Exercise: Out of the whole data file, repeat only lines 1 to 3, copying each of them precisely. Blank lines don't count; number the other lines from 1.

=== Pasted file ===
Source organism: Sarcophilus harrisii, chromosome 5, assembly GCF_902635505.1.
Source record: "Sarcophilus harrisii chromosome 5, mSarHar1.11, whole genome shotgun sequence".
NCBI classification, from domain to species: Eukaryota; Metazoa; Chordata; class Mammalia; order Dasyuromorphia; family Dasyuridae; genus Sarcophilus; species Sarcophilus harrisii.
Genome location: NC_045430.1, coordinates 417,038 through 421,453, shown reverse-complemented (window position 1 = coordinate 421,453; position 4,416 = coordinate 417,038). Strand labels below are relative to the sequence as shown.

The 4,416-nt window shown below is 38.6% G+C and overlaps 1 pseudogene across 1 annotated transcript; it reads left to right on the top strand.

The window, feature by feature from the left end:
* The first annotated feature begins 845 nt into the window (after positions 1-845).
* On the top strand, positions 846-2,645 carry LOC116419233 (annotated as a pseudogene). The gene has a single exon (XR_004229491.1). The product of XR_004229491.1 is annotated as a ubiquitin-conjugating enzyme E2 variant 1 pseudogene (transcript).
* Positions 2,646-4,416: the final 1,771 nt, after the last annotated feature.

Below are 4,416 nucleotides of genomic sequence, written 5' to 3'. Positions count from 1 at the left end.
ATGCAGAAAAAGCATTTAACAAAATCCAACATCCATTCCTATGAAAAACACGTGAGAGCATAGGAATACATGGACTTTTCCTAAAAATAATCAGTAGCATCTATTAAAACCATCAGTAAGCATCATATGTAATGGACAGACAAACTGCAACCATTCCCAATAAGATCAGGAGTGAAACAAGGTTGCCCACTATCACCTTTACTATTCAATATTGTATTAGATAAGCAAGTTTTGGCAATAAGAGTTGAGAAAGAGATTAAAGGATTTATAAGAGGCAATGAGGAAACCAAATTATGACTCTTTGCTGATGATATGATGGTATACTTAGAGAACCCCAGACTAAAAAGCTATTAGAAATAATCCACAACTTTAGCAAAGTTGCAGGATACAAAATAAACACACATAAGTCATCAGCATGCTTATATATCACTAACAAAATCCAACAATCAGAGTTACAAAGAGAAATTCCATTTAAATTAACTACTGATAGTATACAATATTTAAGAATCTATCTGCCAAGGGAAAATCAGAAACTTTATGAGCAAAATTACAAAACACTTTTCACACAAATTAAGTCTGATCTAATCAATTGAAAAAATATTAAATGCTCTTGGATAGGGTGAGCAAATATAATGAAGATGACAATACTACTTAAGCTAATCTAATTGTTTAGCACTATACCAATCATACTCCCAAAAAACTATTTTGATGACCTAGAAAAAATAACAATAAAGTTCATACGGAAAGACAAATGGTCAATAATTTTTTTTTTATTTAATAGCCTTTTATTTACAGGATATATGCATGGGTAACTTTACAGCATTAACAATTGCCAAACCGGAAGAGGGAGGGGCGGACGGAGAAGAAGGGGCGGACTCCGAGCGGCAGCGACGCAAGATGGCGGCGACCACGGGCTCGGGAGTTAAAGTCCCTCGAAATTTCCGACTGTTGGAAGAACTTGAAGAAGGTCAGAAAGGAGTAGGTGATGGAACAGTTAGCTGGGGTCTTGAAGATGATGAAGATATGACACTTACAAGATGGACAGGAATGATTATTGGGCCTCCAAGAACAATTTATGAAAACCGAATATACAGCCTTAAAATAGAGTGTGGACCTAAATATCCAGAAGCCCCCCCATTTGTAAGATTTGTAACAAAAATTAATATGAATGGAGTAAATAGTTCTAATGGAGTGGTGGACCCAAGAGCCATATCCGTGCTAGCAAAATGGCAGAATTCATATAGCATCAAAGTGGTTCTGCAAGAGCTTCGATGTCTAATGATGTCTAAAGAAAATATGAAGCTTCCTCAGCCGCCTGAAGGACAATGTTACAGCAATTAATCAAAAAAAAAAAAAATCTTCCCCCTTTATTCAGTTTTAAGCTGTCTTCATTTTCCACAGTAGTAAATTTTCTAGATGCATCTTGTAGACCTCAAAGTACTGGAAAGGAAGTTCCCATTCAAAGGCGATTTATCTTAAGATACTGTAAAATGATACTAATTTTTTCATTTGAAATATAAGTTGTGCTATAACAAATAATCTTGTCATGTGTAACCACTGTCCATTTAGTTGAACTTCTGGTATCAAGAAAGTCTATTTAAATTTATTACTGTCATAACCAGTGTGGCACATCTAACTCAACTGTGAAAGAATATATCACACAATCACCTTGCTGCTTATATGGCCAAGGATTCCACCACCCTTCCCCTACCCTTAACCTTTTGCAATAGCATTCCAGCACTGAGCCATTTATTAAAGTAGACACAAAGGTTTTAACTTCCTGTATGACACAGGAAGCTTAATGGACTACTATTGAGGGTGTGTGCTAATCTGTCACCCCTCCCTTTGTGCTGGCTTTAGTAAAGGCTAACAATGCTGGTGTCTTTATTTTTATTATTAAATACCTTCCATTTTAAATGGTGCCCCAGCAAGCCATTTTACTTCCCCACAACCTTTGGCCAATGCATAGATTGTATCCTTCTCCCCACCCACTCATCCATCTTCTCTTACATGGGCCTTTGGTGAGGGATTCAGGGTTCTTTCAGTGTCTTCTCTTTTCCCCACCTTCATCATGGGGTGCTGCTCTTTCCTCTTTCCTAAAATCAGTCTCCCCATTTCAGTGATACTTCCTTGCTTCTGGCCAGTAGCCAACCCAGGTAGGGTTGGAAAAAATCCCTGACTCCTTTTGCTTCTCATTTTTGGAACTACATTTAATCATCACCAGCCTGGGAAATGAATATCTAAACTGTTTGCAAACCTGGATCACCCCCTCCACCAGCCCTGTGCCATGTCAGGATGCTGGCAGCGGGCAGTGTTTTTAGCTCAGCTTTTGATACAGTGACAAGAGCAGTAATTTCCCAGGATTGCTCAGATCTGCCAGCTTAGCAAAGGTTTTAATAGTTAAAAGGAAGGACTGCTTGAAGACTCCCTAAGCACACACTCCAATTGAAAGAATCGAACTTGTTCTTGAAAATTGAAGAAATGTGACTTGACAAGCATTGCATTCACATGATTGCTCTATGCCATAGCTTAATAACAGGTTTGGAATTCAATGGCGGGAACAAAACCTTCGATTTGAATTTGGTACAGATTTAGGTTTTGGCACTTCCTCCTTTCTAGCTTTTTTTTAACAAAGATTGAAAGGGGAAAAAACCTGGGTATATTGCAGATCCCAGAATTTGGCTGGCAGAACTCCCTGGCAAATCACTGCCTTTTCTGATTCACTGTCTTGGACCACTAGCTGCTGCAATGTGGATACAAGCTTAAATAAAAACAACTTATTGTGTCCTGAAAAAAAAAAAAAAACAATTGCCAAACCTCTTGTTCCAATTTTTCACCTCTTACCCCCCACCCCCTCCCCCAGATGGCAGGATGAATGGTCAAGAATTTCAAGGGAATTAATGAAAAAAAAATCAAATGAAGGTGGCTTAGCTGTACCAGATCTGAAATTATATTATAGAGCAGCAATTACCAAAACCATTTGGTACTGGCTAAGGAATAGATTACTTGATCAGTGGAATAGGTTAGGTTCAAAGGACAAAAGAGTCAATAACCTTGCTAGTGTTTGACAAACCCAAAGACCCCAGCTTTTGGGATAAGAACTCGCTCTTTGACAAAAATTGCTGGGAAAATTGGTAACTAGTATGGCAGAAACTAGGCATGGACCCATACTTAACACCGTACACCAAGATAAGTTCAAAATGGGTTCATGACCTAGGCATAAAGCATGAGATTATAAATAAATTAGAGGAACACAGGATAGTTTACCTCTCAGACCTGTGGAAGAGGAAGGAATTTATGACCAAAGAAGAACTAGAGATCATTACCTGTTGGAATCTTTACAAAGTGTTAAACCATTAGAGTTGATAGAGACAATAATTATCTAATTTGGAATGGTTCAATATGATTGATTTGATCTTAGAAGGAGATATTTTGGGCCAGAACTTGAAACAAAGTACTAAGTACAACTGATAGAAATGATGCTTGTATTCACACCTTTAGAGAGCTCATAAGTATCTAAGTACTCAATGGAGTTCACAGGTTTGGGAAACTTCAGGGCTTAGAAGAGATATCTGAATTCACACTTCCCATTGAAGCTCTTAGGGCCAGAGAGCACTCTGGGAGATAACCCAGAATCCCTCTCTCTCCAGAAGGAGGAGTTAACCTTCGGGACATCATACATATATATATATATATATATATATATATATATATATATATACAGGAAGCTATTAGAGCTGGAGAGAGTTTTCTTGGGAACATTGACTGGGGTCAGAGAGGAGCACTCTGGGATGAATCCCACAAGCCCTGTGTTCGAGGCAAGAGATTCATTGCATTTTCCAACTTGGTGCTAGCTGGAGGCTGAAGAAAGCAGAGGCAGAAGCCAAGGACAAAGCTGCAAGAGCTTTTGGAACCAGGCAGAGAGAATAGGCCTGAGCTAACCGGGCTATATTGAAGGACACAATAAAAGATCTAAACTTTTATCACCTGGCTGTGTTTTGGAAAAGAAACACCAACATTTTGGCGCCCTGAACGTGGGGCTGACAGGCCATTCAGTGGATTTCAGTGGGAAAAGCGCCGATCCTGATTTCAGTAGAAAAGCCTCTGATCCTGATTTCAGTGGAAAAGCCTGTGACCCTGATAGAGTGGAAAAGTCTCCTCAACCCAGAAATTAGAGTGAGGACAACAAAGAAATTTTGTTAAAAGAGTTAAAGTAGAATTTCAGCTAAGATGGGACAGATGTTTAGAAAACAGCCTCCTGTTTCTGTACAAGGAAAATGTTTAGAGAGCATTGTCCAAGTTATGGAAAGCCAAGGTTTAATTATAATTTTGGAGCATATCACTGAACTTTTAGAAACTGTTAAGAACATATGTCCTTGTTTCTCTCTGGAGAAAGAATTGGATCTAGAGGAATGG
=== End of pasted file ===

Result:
Source organism: Sarcophilus harrisii, chromosome 5, assembly GCF_902635505.1.
Source record: "Sarcophilus harrisii chromosome 5, mSarHar1.11, whole genome shotgun sequence".
NCBI classification, from domain to species: Eukaryota; Metazoa; Chordata; class Mammalia; order Dasyuromorphia; family Dasyuridae; genus Sarcophilus; species Sarcophilus harrisii.